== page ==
A similar story has been playing out in Syria. When President Bashar al-Assad used deadly force to put down Arab Spring protests in 2011, the country fractured. Significant numbers of soldiers defected, civilians around the country rose up in revolt, and Sunni Islamist groups began waging jihad against the regime, which is dominated by a Shiite sect, the Alawites. Amid this mess, the Kurds who live in Syria’s north smelled opportunity and formed the YPG with assistance from Kurdish rebels from across the border in Turkey. The YPG took control of Syria’s three major Kurdish regions in 2012 and tried to withdraw from the fighting.
In October 2014, the Islamic State moved in on the YPG-held Kurdish city of Kobani in northern Syria. Stories abounded of IS’s cruelty and the YPG’s bravery, with special attention paid to the latter’s acceptance of female soldiers in their ranks. The Obama administration had been loath to intervene in Syria for years, in a situation that forms an interesting parallel to George H.W. Bush’s reluctance to intervene in Iraq. Once again, the U.S. was worried about upsetting a carefully crafted balance of power; once again, popular outcry was mounting against a Middle Eastern tyrant who used poison gas against his own people; and once again, the U.S. ultimately decided to intervene on behalf of the Kurds.
U.S. airpower was brought down on the brutal men clothed in black. The intervention was far lighter than America was capable of, and may have been motivated by a desire on Obama’s part to look tough before the November midterm elections, but at any rate the operation proved successful. The Kurds of the YPG proved themselves in battle by holding firm against—and then repelling—IS’s attack. Meanwhile, other American efforts to find allies in Syria proved miserable failures; the American program to train Syrian Arab moderate rebels was halted last October after somehow managing to spend $500 million to train a mere 60 fighters. (And given the fighters’ miserable performance in combat, they were hardly Six Million Dollar Men, either.)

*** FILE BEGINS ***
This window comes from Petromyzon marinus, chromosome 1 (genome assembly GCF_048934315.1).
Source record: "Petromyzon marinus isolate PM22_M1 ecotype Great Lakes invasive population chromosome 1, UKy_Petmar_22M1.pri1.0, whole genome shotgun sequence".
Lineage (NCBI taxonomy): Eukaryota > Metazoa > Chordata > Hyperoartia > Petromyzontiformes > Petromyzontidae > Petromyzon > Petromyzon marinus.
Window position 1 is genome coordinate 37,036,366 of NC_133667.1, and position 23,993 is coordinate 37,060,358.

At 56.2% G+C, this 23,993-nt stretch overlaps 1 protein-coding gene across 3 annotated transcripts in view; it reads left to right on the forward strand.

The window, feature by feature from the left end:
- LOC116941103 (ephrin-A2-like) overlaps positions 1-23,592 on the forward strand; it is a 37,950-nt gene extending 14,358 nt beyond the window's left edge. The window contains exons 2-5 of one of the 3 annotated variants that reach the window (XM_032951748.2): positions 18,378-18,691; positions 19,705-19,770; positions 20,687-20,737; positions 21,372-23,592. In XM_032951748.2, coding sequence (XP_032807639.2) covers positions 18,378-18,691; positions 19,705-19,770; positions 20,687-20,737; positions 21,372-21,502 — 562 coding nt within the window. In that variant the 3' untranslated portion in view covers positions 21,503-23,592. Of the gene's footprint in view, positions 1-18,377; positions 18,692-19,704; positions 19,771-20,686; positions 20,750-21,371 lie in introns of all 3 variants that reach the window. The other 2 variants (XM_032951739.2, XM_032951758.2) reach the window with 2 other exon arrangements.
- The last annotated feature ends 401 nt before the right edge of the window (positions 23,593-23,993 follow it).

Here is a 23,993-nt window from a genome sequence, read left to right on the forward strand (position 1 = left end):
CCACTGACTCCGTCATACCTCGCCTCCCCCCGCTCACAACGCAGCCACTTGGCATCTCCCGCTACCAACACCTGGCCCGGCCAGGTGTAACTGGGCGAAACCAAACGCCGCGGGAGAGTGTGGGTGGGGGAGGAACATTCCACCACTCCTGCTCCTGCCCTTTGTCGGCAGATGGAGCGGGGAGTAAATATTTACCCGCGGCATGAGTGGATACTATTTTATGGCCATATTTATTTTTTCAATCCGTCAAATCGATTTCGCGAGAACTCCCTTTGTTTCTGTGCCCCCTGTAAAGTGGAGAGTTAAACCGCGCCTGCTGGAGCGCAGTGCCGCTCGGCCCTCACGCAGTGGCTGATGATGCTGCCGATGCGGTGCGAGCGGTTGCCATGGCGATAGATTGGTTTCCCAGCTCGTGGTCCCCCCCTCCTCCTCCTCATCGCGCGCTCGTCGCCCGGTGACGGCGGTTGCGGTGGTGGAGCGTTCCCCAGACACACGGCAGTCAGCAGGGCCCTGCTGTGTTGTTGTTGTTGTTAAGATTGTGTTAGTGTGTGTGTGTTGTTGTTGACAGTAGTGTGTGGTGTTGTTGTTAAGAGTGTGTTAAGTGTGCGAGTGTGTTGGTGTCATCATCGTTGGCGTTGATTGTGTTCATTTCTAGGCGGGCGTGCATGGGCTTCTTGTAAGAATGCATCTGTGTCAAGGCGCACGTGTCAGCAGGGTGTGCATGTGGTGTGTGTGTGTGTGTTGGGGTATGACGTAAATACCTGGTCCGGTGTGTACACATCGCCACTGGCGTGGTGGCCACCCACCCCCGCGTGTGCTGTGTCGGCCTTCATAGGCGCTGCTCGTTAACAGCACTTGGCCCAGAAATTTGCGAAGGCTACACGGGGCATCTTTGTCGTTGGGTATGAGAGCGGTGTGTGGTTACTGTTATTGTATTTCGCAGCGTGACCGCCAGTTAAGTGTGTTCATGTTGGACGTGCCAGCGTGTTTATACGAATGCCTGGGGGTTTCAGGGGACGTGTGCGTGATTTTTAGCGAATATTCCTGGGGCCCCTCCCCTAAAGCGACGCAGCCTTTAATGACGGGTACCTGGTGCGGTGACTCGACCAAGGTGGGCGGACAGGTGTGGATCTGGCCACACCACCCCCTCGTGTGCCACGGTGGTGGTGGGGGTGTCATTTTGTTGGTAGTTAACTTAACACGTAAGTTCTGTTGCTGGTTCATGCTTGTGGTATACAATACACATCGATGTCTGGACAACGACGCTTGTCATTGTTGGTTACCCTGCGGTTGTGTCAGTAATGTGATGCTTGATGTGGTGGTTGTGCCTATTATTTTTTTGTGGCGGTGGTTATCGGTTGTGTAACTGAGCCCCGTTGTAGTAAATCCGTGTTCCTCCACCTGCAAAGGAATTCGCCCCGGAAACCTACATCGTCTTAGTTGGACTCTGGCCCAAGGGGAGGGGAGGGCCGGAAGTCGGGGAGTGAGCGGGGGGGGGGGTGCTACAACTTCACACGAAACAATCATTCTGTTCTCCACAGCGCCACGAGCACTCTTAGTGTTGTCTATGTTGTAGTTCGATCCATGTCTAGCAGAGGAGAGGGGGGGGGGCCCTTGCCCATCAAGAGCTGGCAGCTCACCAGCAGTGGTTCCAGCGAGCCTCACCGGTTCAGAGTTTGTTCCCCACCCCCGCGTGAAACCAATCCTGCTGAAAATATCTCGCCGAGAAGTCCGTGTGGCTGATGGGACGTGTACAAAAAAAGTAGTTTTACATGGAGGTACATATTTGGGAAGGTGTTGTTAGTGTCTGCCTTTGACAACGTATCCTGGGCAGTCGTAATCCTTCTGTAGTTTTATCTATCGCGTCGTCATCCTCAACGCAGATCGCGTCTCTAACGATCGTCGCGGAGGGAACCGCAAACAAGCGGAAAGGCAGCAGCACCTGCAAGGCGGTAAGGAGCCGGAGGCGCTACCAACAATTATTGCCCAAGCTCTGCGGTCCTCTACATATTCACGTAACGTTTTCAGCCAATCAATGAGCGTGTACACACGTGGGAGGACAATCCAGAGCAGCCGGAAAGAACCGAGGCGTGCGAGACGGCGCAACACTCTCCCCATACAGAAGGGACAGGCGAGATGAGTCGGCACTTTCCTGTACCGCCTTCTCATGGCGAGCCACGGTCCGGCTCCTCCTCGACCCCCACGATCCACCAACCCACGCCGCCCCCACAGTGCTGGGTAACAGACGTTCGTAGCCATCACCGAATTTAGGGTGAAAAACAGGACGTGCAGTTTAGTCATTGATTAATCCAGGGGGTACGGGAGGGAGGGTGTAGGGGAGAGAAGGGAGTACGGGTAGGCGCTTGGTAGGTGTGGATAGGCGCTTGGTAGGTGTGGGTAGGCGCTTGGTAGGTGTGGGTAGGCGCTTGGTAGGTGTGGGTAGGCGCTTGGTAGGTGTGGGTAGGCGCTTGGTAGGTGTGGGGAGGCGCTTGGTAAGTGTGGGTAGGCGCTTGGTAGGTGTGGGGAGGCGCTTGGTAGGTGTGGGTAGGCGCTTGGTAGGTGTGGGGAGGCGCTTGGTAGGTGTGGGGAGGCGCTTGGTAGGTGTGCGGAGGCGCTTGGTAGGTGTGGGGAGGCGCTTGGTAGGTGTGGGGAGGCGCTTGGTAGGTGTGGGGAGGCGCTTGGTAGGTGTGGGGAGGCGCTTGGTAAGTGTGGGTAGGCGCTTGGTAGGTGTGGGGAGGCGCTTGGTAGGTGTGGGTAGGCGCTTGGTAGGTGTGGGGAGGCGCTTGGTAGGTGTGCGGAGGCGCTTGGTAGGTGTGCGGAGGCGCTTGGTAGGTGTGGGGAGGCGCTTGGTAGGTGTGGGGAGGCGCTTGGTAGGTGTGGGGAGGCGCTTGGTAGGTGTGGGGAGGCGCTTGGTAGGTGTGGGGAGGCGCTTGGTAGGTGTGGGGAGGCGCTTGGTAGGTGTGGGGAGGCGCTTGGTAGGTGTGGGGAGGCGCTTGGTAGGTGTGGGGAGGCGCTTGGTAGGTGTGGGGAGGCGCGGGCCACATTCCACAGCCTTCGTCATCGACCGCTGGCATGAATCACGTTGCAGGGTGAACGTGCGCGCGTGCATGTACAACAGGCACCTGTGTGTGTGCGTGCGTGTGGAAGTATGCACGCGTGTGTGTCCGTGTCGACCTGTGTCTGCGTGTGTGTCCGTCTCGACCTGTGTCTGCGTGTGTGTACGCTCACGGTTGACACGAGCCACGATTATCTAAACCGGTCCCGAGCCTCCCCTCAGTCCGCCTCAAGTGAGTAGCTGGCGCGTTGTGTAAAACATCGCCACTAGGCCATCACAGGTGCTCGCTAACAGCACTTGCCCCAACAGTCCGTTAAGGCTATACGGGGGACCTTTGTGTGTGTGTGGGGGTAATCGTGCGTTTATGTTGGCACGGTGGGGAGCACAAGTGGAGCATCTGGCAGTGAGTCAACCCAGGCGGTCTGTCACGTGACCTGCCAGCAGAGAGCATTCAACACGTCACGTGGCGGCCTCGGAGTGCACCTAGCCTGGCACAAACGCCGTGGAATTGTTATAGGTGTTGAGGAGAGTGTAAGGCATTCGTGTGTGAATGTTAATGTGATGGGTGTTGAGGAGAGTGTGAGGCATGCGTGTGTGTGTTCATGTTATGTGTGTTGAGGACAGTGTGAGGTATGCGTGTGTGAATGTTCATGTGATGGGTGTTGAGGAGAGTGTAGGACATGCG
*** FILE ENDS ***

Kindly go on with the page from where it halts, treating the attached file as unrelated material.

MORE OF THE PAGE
Without a clear alternative, the YPG became key to American Syrian policy. The successful defense of Kobani was followed up by even more successful offensive operations against IS strongholds like Tal Abyad, Ayn Issa, and al-Hawl. By late 2015, the U.S. was providing close air support for YPG forces, numbering well over 10,000, in offensives against IS every couple of months.
Kurdish forces have proven to be America’s best allies against the Islamic State, as they have deprived IS of a third of its former territory in Syria, and a quarter in Iraq. But these successes have empowered Kurdish actors in ways the United States has cautiously resisted in the past. The ultimate goal of most Kurdish entities is an independent state, as the Kurds are arguably the largest ethnic group in the world without one. Yet, this goal puts them on a certain collision course with the governments that currently have real or nominal rule over Kurdish populations: Iraq, Iran, Turkey, and Syria. The U.S. government has calculated that independence for the Kurds would likely lead to widespread violence, so it has for years taken steps to avoid helping the Kurds step in that direction.
But with the shock of IS’ success in 2014, American foreign policy began focusing on short-term problems instead of long-term ones, like the future of the Kurds. So America has increasingly empowered Kurdish groups while still seeking to contain their ambitions. This is having 25 million people’s cake and eating it too, and it is, in the long run, completely untenable.
Here’s how this works: The U.S. has offered the YPG support in order to defeat IS, a high-priority American objective. The YPG accepts American air support and weapons shipments not just because they want to vanquish IS from their lands, but because they seek to establish an autonomous region (at least) in northern Syria. The U.S. opposes such an autonomous region for fear it would provoke Turkey and prolong the Syrian Civil War. Yet, in supporting the YPG’s war, the U.S. has both enabled any claims to independence or autonomy that the YPG may make, and implicated ourselves in the sure-to-be-messy future of northern Syria.
In Iraq, the U.S. has supported Kurdish Peshmerga in anti-IS offensives in Diyala, Nineveh, and Kirkuk provinces, which include Kurdish-populated areas that have long been outside Kurdish Regional Government control. In defeating IS, Peshmerga forces have taken control of these regions themselves. If these regions were to be fully consolidated into a contiguous KRG bloc, it would enable the Kurds of Iraq to finally move forward on independence, which 98 percent of the Iraqi Kurdish electorate endorsed in an unofficial 2005 referendum, but which the United States opposes.
Independence for the KRG has become something of a cause célèbre, and the case for it has been made in publications as diverse as The Guardian and The Wall Street Journal. The hope is that the Kurds, who have proven less susceptible to violent extremism than their neighbors, will be able to forge a new independent democracy. Women’s rights would be guaranteed, oil wealth would help the state build, and the pro-American Kurds would give the U.S. a permanent and palatable Muslim ally. From this point of view, American reluctance to give at least the Kurds of Iraq full recognition seems foolish and unethical.